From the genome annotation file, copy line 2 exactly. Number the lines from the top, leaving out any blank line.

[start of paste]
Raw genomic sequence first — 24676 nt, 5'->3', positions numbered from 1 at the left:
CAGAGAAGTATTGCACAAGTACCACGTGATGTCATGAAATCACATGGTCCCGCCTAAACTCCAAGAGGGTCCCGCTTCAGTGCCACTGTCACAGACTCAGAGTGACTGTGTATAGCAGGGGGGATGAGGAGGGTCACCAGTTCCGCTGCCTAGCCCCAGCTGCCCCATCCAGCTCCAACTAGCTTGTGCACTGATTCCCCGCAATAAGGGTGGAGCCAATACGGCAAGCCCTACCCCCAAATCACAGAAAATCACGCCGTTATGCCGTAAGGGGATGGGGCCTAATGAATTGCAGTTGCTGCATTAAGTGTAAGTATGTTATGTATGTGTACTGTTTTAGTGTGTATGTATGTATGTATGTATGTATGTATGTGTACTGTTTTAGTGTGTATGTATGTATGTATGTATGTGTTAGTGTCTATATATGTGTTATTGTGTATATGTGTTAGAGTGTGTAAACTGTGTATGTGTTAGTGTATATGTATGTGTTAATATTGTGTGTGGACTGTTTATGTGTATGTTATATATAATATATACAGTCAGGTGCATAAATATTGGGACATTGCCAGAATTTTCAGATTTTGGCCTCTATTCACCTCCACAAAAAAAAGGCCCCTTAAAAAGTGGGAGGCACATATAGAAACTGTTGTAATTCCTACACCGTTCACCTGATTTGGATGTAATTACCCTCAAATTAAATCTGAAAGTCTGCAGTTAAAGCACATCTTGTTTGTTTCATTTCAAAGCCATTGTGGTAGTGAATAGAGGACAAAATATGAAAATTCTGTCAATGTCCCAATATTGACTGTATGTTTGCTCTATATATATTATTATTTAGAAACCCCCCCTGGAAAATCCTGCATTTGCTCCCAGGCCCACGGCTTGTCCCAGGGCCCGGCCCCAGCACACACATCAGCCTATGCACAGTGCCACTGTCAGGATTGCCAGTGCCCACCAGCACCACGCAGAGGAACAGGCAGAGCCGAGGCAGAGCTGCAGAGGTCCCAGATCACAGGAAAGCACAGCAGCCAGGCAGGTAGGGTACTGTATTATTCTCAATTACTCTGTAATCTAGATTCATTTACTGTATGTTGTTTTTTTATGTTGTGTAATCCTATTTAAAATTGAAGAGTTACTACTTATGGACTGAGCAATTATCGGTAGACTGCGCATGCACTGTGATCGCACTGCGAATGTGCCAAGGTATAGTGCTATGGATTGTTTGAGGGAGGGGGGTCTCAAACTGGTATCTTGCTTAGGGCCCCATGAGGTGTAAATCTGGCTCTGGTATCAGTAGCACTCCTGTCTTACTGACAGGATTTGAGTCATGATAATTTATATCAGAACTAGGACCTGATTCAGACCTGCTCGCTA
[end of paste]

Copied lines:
CAGAGAAGTATTGCACAAGTACCACGTGATGTCATGAAATCACATGGTCCCGCCTAAACTCCAAGAGGGTCCCGCTTCAGTGCCACTGTCACAGACTCAGAGTGACTGTGTATAGCAGGGGGGATGAGGAGGGTCACCAGTTCCGCTGCCTAGCCCCAGCTGCCCCATCCAGCTCCAACTAGCTTGTGCACTGATTCCCCGCAATAAGGGTGGAGCCAATACGGCAAGCCCTACCCCCAAATCACAGAAAATCACGCCGTTATGCCGTAAGGGGATGGGGCCTAATGAATTGCAGTTGCTGCATTAAGTGTAAGTATGTTATGTATGTGTACTGTTTTAGTGTGTATGTATGTATGTATGTATGTATGTATGTGTACTGTTTTAGTGTGTATGTATGTATGTATGTATGTGTTAGTGTCTATATATGTGTTATTGTGTATATGTGTTAGAGTGTGTAAACTGTGTATGTGTTAGTGTATATGTATGTGTTAATATTGTGTGTGGACTGTTTATGTGTATGTTATATATAATATATACAGTCAGGTGCATAAATATTGGGACATTGCCAGAATTTTCAGATTTTGGCCTCTATTCACCTCCACAAAAAAAAGGCCCCTTAAAAAGTGGGAGGCACATATAGAAACTGTTGTAATTCCTACACCGTTCACCTGATTTGGATGTAATTACCCTCAAATTAAATCTGAAAGTCTGCAGTTAAAGCACATCTTGTTTGTTTCATTTCAAAGCCATTGTGGTAGTGAATAGAGGACAAAATATGAAAATTCTGTCAATGTCCCAATATTGACTGTATGTTTGCTCTATATATATTATTATTTAGAAACCCCCCCTGGAAAATCCTGCATTTGCTCCCAGGCCCACGGCTTGTCCCAGGGCCCGGCCCCAGCACACACATCAGCCTATGCACAGTGCCACTGTCAGGATTGCCAGTGCCCACCAGCACCACGCAGAGGAACAGGCAGAGCCGAGGCAGAGCTGCAGAGGTCCCAGATCACAGGAAAGCACAGCAGCCAGGCAGGTAGGGTACTGTATTATTCTCAATTACTCTGTAATCTAGATTCATTTACTGTATGTTGTTTTTTTATGTTGTGTAATCCTATTTAAAATTGAAGAGTTACTACTTATGGACTGAGCAATTATCGGTAGACTGCGCATGCACTGTGATCGCACTGCGAATGTGCCAAGGTATAGTGCTATGGATTGTTTGAGGGAGGGGGGTCTCAAACTGGTATCTTGCTTAGGGCCCCATGAGGTGTAAATCTGGCTCTGGTATCAGTAGCACTCCTGTCTTACTGACAGGATTTGAGTCATGATAATTTATATCAGAACTAGGACCTGATTCAGACCTGCTCGCTA